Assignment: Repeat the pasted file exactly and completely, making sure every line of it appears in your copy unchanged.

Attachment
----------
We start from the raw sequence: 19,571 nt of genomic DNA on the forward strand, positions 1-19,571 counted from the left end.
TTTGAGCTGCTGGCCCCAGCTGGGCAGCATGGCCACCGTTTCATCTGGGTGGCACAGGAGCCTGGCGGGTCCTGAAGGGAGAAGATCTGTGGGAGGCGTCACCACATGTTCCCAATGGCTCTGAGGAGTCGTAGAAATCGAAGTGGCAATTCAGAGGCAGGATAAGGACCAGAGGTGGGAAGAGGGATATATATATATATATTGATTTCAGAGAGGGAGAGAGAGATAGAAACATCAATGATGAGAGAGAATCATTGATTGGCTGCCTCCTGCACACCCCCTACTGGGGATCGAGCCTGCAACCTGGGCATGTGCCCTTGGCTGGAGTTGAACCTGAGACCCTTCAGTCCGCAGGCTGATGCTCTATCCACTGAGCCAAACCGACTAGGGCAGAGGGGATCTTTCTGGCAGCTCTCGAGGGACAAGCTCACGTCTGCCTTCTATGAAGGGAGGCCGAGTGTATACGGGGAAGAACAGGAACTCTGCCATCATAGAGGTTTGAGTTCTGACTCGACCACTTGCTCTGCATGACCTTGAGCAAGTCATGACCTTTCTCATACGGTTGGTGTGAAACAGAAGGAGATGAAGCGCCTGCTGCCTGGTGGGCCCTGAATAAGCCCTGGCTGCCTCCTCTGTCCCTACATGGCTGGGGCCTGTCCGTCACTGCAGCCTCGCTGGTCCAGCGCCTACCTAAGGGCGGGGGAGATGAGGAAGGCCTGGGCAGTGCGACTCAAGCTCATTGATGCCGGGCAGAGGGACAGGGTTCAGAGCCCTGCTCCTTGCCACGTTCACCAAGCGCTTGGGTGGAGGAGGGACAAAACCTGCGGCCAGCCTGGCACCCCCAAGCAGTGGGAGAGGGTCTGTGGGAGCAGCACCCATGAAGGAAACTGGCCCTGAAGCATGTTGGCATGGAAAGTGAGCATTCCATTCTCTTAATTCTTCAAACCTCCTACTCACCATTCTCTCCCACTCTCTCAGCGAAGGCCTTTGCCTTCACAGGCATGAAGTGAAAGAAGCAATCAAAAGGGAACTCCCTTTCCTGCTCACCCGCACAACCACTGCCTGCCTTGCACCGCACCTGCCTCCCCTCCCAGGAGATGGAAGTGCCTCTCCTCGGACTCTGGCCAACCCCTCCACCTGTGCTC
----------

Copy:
We start from the raw sequence: 19,571 nt of genomic DNA on the forward strand, positions 1-19,571 counted from the left end.
TTTGAGCTGCTGGCCCCAGCTGGGCAGCATGGCCACCGTTTCATCTGGGTGGCACAGGAGCCTGGCGGGTCCTGAAGGGAGAAGATCTGTGGGAGGCGTCACCACATGTTCCCAATGGCTCTGAGGAGTCGTAGAAATCGAAGTGGCAATTCAGAGGCAGGATAAGGACCAGAGGTGGGAAGAGGGATATATATATATATATTGATTTCAGAGAGGGAGAGAGAGATAGAAACATCAATGATGAGAGAGAATCATTGATTGGCTGCCTCCTGCACACCCCCTACTGGGGATCGAGCCTGCAACCTGGGCATGTGCCCTTGGCTGGAGTTGAACCTGAGACCCTTCAGTCCGCAGGCTGATGCTCTATCCACTGAGCCAAACCGACTAGGGCAGAGGGGATCTTTCTGGCAGCTCTCGAGGGACAAGCTCACGTCTGCCTTCTATGAAGGGAGGCCGAGTGTATACGGGGAAGAACAGGAACTCTGCCATCATAGAGGTTTGAGTTCTGACTCGACCACTTGCTCTGCATGACCTTGAGCAAGTCATGACCTTTCTCATACGGTTGGTGTGAAACAGAAGGAGATGAAGCGCCTGCTGCCTGGTGGGCCCTGAATAAGCCCTGGCTGCCTCCTCTGTCCCTACATGGCTGGGGCCTGTCCGTCACTGCAGCCTCGCTGGTCCAGCGCCTACCTAAGGGCGGGGGAGATGAGGAAGGCCTGGGCAGTGCGACTCAAGCTCATTGATGCCGGGCAGAGGGACAGGGTTCAGAGCCCTGCTCCTTGCCACGTTCACCAAGCGCTTGGGTGGAGGAGGGACAAAACCTGCGGCCAGCCTGGCACCCCCAAGCAGTGGGAGAGGGTCTGTGGGAGCAGCACCCATGAAGGAAACTGGCCCTGAAGCATGTTGGCATGGAAAGTGAGCATTCCATTCTCTTAATTCTTCAAACCTCCTACTCACCATTCTCTCCCACTCTCTCAGCGAAGGCCTTTGCCTTCACAGGCATGAAGTGAAAGAAGCAATCAAAAGGGAACTCCCTTTCCTGCTCACCCGCACAACCACTGCCTGCCTTGCACCGCACCTGCCTCCCCTCCCAGGAGATGGAAGTGCCTCTCCTCGGACTCTGGCCAACCCCTCCACCTGTGCTC